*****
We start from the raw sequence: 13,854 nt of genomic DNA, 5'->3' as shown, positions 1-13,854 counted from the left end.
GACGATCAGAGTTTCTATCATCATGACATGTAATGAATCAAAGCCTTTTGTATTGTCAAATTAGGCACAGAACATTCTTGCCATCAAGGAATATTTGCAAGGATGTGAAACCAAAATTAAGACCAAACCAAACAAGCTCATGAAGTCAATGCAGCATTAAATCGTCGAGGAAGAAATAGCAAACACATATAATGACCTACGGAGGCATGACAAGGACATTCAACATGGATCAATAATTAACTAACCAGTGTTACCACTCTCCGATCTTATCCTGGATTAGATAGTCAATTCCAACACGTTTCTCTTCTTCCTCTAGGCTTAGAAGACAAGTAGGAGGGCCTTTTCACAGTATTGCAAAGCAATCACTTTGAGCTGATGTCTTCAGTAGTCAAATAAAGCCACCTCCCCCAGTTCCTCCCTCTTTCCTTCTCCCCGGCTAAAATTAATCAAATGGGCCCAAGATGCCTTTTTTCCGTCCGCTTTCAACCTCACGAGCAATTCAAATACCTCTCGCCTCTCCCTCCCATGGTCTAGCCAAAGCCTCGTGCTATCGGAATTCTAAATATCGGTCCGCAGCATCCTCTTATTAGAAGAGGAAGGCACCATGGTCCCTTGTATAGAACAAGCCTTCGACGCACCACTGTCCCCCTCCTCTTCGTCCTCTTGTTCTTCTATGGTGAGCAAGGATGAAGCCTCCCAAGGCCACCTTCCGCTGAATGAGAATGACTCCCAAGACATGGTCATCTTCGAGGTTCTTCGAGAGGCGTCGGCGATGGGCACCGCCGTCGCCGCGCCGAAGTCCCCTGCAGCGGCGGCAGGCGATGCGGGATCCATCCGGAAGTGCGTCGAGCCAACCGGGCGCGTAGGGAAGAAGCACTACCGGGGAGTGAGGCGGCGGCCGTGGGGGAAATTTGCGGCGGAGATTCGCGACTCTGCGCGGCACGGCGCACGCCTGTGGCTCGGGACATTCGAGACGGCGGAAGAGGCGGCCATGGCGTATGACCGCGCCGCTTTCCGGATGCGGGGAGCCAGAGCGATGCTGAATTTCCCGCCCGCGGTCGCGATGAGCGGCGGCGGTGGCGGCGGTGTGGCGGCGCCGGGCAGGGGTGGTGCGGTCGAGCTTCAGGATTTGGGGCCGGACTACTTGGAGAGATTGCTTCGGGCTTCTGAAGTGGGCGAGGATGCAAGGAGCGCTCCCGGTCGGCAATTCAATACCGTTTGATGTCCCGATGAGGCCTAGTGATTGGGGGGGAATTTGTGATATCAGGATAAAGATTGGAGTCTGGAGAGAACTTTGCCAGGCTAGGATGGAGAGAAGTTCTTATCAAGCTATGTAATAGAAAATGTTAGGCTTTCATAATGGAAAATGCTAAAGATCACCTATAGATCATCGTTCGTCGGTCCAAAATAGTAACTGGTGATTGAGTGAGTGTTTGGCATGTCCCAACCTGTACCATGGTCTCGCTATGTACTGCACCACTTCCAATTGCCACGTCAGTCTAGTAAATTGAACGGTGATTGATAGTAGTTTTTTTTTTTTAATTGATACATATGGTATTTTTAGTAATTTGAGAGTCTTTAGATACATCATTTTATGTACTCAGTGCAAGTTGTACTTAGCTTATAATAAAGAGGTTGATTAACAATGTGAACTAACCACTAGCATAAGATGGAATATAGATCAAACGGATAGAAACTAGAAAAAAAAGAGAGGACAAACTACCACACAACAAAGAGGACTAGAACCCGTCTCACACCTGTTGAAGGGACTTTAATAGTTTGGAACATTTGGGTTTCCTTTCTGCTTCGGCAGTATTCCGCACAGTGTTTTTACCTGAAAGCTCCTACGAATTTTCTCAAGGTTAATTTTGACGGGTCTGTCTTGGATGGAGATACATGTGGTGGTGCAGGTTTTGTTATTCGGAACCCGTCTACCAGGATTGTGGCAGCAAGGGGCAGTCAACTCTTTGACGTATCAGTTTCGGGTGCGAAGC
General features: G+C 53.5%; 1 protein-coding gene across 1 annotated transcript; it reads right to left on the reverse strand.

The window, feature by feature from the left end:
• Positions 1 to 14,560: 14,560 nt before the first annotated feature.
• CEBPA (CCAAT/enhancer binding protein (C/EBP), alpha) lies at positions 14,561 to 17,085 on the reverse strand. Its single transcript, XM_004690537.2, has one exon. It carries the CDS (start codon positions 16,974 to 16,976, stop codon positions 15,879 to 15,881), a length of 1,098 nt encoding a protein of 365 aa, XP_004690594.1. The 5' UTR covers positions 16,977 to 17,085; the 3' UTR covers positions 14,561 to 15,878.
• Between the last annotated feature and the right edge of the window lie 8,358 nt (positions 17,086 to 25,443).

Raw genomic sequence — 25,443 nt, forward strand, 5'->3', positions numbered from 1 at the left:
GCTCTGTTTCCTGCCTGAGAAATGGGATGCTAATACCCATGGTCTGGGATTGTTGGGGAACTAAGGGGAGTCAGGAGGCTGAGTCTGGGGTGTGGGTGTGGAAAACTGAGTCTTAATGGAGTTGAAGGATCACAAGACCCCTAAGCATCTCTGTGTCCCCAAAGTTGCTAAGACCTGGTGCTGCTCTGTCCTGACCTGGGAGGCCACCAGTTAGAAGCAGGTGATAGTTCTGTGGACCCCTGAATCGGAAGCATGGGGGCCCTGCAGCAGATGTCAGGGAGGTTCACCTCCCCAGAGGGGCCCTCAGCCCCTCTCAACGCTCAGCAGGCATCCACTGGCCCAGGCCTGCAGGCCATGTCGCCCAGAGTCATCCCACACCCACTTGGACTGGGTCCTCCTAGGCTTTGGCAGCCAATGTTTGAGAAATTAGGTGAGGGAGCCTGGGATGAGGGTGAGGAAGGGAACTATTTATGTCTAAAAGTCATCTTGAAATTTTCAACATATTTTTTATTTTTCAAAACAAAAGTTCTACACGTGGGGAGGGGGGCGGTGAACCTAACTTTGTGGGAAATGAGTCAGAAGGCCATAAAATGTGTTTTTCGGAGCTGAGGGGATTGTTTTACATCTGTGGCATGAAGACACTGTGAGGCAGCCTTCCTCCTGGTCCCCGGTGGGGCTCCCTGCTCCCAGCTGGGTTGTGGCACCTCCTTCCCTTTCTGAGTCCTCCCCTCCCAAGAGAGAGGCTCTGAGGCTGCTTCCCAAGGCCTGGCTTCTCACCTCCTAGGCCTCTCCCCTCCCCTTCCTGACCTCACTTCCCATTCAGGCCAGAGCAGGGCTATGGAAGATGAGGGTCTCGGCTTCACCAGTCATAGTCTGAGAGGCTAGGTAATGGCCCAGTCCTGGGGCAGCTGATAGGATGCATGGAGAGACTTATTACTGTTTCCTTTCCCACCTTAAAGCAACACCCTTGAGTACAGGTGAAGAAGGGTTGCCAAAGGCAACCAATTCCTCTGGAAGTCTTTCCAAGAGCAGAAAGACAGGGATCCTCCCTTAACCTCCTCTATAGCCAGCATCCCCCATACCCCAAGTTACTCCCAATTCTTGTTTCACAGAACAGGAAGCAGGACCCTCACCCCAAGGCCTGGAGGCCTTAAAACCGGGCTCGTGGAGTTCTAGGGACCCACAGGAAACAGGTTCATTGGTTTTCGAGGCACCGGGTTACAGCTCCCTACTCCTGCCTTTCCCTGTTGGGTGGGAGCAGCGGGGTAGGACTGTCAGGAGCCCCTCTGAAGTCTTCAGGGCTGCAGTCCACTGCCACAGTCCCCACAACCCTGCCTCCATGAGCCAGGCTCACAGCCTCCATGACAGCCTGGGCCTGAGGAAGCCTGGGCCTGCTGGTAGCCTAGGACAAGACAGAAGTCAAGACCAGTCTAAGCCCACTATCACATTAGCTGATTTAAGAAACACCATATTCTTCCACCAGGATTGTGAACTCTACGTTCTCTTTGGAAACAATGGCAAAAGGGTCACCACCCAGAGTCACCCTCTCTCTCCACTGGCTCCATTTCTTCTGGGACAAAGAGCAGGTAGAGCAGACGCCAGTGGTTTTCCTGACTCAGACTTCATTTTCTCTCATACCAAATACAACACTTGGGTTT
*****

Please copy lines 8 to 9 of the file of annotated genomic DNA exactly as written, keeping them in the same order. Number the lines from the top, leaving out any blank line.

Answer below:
Raw genomic sequence — 25,443 nt, forward strand, 5'->3', positions numbered from 1 at the left:
GCTCTGTTTCCTGCCTGAGAAATGGGATGCTAATACCCATGGTCTGGGATTGTTGGGGAACTAAGGGGAGTCAGGAGGCTGAGTCTGGGGTGTGGGTGTGGAAAACTGAGTCTTAATGGAGTTGAAGGATCACAAGACCCCTAAGCATCTCTGTGTCCCCAAAGTTGCTAAGACCTGGTGCTGCTCTGTCCTGACCTGGGAGGCCACCAGTTAGAAGCAGGTGATAGTTCTGTGGACCCCTGAATCGGAAGCATGGGGGCCCTGCAGCAGATGTCAGGGAGGTTCACCTCCCCAGAGGGGCCCTCAGCCCCTCTCAACGCTCAGCAGGCATCCACTGGCCCAGGCCTGCAGGCCATGTCGCCCAGAGTCATCCCACACCCACTTGGACTGGGTCCTCCTAGGCTTTGGCAGCCAATGTTTGAGAAATTAGGTGAGGGAGCCTGGGATGAGGGTGAGGAAGGGAACTATTTATGTCTAAAAGTCATCTTGAAATTTTCAACATATTTTTTATTTTTCAAAACAAAAGTTCTACACGTGGGGAGGGGGGCGGTGAACCTAACTTTGTGGGAAATGAGTCAGAAGGCCATAAAATGTGTTTTTCGGAGCTGAGGGGATTGTTTTACATCTGTGGCATGAAGACACTGTGAGGCAGCCTTCCTCCTGGTCCCCGGTGGGGCTCCCTGCTCCCAGCTGGGTTGTGGCACCTCCTTCCCTTTCTGAGTCCTCCCCTCCCAAGAGAGAGGCTCTGAGGCTGCTTCCCAAGGCCTGGCTTCTCACCTCCTAGGCCTCTCCCCTCCCCTTCCTGACCTCACTTCCCATTCAGGCCAGAGCAGGGCTATGGAAGATGAGGGTCTCGGCTTCACCAGTCATAGTCTGAGAGGCTAGGTAATGGCCCAGTCCTGGGGCAGCTGATAGGATGCATGGAGAGACTTATTACTGTTTCCTTTCCCACCTTAAAGCAACACCCTTGAGTACAGGTGAAGAAGGGTTGCCAAAGGCAACCAATTCCTCTGGAAGTCTTTCCAAGAGCAGAAAGACAGGGATCCTCCCTTAACCTCCTCTATAGCCAGCATCCCCCATACCCCAAGTTACTCCCAATTCTTGTTTCACAGAACAGGAAGCAGGACCCTCACCCCAAGGCCTGGAGGCCTTAAAACCGGGCTCGTGGAGTTCTAGGGACCCACAGGAAACAGGTTCATTGGTTTTCGAGGCACCGGGTTACAGCTCCCTACTCCTGCCTTTCCCTGTTGGGTGGGAGCAGCGGGGTAGGACTGTCAGGAGCCCCTCTGAAGTCTTCAGGGCTGCAGTCCACTGCCACAGTCCCCACAACCCTGCCTCCATGAGCCAGGCTCACAGCCTCCATGACAGCCTGGGCCTGAGGAAGCCTGGGCCTGCTGGTAGCCTAGGACAAGACAGAAGTCAAGACCAGTCTAAGCCCACTATCACATTAGCTGATTTAAGAAACACCATATTCTTCCACCAGGATTGTGAACTCTACGTTCTCTTTGGAAACAATGGCAAAAGGGTCACCACCCAGAGTCACCCTCTCTCTCCACTGGCTCCATTTCTTCTGGGACAAAGAGCAGGTAGAGCAGACGCCAGTGGTTTTCCTGACTCAGACTTCATTTTCTCTCATACCAAATACAACACTTGGGTTT